For years, marketers have tried to predict future campaign outcomes by looking at historical data from previous campaigns. Drawing inferences from past performance, however, is at best a slippery slope. Even the most intuitive marketing specialists cannot expect to get future predictions right all the time.
Complicating the issue is the proliferation of big data. With the advent of inbound methodologies, the capability of measuring every aspect of campaigns means that organizations are practically swimming in a sea of data. In this environment, making sense of the available data is more complex than ever before.
Fortunately, machine learning has now entered the mix, enabling marketers to use predictive analytics to not only make sense of existing data but also to make some fairly sophisticated predictions about what is to come.
What Is Predictive Analytics?
Predictive analytics leverages machine learning, statistical algorithms, and data sets integrated from multiple channels to not only reveal what has happened in the past but identify probable future outcomes based on current and historical data.
Predictive analytic tools help marketers identify patterns and trends and extrapolate the future implications of those patterns. In other words, predictive analytics works as a sort of crystal ball for B2B marketers.
That is not to say, of course, that predictive analytic tools make marketers omniscient. Rather, predictive analytics provides marketers with another tool for identifying customer behaviors and adjusting campaigns to align more closely with customer interest and intent.
Goals for Predictive Analytics Use
Marketers can use predictive analytics in some ways. In various surveys and studies, marketers identify a variety of goals they hope to achieve via predictive analytics, including:
• Improved customer acquisition
• Improved insight into customer behaviors
• Improved measurement of campaign effectiveness
• Increased customer lifetime value
• Improved customer retention
What Can You Do with Predictive Analytics?
How can all these goals be achieved by using predictive analytics? Consider six common ways that marketing technologists are using predictive analytics now.
Predictive Modeling: Predictive modeling generally can be categorized in one of three ways.
• Cluster models help you to segment your customers, based on any number of variables by which you want to categorize them.
• Propensity models intuit future customer behaviors, including predictions about factors such as customer lifetime value, the likelihood of engagement, or the tendency of leads to convert, unsubscribe, or churn.
• Collaborative filters can be used to make product recommendations based on previous behaviors or other variables. Perhaps the most commonly recognized use of collaborative filters is Amazon’s “customers also viewed” functionality, which is designed to create opportunities to upsell and cross-sell.
Lead Scoring: Predictive analytics also enables better lead scoring. With algorithms and machine learning to help you predict the potential of a lead to convert, predictive analytics helps you prioritize which leads are sales-ready and identify which leads will need continual nurturing.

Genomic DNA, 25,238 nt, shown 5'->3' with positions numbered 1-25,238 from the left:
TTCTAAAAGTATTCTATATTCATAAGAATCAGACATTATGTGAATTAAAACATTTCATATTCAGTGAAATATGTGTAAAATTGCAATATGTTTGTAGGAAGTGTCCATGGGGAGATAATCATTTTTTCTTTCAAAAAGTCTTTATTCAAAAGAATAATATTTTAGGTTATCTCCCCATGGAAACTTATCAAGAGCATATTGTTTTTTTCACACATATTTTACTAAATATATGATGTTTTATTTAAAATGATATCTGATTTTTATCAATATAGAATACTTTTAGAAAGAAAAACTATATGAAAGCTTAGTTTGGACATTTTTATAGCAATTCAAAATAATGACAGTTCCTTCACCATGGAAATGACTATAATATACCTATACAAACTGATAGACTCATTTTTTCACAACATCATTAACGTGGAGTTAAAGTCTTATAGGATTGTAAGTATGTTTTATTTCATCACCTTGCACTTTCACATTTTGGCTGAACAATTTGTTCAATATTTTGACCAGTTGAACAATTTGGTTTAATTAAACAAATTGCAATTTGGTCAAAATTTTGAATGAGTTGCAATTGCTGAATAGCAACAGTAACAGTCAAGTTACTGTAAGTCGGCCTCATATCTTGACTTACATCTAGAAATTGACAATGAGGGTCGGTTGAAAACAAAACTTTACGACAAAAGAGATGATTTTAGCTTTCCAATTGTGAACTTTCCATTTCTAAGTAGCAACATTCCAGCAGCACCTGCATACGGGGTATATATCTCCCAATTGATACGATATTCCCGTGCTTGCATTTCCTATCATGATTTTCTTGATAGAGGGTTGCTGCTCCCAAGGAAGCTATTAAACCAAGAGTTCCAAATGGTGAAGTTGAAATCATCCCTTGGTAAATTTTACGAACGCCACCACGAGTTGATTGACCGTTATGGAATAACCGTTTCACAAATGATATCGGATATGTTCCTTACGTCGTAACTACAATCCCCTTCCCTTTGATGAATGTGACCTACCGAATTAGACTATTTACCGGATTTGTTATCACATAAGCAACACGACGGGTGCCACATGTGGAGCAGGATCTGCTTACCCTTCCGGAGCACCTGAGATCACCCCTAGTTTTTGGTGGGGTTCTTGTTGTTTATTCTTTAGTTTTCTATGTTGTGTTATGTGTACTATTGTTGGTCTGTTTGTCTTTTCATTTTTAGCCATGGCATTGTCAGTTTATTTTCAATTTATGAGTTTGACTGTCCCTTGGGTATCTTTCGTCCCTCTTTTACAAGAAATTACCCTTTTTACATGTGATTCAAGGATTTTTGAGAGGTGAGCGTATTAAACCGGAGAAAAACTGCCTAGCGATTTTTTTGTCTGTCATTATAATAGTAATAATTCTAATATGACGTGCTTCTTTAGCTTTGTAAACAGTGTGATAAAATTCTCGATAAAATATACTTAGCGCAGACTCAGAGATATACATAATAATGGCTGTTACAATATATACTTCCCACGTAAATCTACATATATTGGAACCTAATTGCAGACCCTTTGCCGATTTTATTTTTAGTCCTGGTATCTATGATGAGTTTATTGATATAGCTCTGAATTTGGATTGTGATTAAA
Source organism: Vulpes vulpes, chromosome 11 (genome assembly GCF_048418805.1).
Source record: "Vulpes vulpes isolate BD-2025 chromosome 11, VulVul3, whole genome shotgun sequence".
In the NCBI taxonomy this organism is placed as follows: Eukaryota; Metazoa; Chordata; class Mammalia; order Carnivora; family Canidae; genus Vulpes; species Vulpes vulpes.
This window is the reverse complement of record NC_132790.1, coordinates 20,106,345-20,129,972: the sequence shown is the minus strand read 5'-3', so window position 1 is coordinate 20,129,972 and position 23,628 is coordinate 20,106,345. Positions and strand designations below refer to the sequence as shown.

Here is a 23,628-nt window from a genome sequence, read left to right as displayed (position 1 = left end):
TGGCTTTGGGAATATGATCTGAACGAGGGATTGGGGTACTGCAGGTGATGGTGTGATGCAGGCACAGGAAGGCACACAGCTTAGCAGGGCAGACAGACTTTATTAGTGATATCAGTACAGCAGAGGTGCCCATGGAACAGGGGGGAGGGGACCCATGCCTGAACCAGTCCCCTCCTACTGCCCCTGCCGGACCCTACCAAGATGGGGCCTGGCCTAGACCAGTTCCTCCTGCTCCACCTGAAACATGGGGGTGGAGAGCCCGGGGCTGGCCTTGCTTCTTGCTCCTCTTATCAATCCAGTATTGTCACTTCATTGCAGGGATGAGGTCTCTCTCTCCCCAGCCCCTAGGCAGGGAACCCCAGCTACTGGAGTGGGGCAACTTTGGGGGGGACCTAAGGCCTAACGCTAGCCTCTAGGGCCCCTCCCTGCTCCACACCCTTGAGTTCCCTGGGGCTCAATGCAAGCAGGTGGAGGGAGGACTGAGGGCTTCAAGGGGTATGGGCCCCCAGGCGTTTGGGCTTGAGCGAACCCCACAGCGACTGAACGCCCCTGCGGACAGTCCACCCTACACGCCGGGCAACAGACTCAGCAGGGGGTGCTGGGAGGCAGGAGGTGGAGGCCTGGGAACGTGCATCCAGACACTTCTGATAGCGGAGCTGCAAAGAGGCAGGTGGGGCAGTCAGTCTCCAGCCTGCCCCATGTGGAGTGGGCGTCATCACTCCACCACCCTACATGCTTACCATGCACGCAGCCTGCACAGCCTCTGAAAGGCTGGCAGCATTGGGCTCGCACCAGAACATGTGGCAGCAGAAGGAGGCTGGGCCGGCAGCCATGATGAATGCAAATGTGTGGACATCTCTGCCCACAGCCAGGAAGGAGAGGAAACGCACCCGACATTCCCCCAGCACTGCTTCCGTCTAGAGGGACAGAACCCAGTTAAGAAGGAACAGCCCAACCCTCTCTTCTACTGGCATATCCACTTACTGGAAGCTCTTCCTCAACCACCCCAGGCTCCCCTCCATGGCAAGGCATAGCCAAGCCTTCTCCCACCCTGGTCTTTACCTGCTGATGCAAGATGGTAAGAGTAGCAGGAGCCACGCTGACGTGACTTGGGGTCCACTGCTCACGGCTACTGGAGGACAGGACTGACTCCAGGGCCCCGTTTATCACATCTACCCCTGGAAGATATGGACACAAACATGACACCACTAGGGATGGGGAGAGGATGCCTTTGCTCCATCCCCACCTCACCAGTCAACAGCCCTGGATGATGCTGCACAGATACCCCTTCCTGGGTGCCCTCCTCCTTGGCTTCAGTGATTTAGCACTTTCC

In this way, you can more accurately segment your audience and provide the appropriate nurturing content for wherever your lead is in the sales funnel. Thus, you save time and money by targeting your marketing message appropriately, with the result that conversions increase while marketing spend decreases.
Identification of High-Value Accounts: Similarly, predictive analytics helps you identify which of your accounts are of high value. Armed with this knowledge, you can pursue an account based marketing strategy, which has been proven to be more cost-effective for businesses of every size.
Product Development: Predictive analytics also helps you align your product development with customer preferences. A higher level of responsiveness to customer needs can differentiate you from your competitors. Thus, predictive analytics gives you a true competitive edge in the realm of product development and product-specific marketing.
Omnichannel Strategy: Predictive analytics also informs your marketing strategy by helping you to identify the right channels to distribute your content. For instance, predictive analytics can help determine customer trends regarding social media usage, the level of acceptance of email marketing, preferences toward online and offline messaging, and so on. With the insights you gain from predictive analytics, you can more effectively direct your messages to the right audience via the right channel.
Customer Experience: Perhaps one of the most important ways you can use predictive analytics is for improving customer experience. Understanding your customers more fully via predictive analytics means that you will be able to find areas in which you can optimize your product and your marketing message to truly engage your customers at every stage of your sales funnel. Improved customer experience leads to improved conversion rates and, ultimately, to improved customer lifetime value.
The Bottom Line
Predictive analytics represents a new and improved tool for marketing. Through machine learning and statistical algorithms, you can achieve deeper insight into customer behavioral patterns, which in turn leads to better campaigns, better conversion rates, and better ROI for your marketing strategies. That, by any standard, is the outcome you would expect from this brave new world of marketing technology.
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